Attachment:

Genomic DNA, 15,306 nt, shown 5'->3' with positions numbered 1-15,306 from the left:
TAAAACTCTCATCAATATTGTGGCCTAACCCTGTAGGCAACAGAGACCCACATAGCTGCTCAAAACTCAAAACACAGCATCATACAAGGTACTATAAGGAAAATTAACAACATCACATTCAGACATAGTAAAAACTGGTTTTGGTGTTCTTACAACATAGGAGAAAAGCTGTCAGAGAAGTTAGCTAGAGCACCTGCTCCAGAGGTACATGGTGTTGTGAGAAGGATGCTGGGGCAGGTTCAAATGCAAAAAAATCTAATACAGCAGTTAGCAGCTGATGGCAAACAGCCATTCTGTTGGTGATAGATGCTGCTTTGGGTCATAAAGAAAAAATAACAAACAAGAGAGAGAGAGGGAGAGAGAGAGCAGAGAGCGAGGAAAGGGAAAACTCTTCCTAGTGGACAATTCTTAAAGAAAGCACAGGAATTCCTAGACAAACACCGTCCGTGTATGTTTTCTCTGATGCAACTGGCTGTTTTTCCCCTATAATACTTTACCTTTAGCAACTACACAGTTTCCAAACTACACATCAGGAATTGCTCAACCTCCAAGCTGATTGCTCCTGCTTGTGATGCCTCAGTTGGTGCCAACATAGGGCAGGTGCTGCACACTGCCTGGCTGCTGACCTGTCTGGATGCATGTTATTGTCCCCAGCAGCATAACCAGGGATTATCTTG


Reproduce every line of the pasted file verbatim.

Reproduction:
Genomic DNA, 15,306 nt, shown 5'->3' with positions numbered 1-15,306 from the left:
TAAAACTCTCATCAATATTGTGGCCTAACCCTGTAGGCAACAGAGACCCACATAGCTGCTCAAAACTCAAAACACAGCATCATACAAGGTACTATAAGGAAAATTAACAACATCACATTCAGACATAGTAAAAACTGGTTTTGGTGTTCTTACAACATAGGAGAAAAGCTGTCAGAGAAGTTAGCTAGAGCACCTGCTCCAGAGGTACATGGTGTTGTGAGAAGGATGCTGGGGCAGGTTCAAATGCAAAAAAATCTAATACAGCAGTTAGCAGCTGATGGCAAACAGCCATTCTGTTGGTGATAGATGCTGCTTTGGGTCATAAAGAAAAAATAACAAACAAGAGAGAGAGAGGGAGAGAGAGAGCAGAGAGCGAGGAAAGGGAAAACTCTTCCTAGTGGACAATTCTTAAAGAAAGCACAGGAATTCCTAGACAAACACCGTCCGTGTATGTTTTCTCTGATGCAACTGGCTGTTTTTCCCCTATAATACTTTACCTTTAGCAACTACACAGTTTCCAAACTACACATCAGGAATTGCTCAACCTCCAAGCTGATTGCTCCTGCTTGTGATGCCTCAGTTGGTGCCAACATAGGGCAGGTGCTGCACACTGCCTGGCTGCTGACCTGTCTGGATGCATGTTATTGTCCCCAGCAGCATAACCAGGGATTATCTTG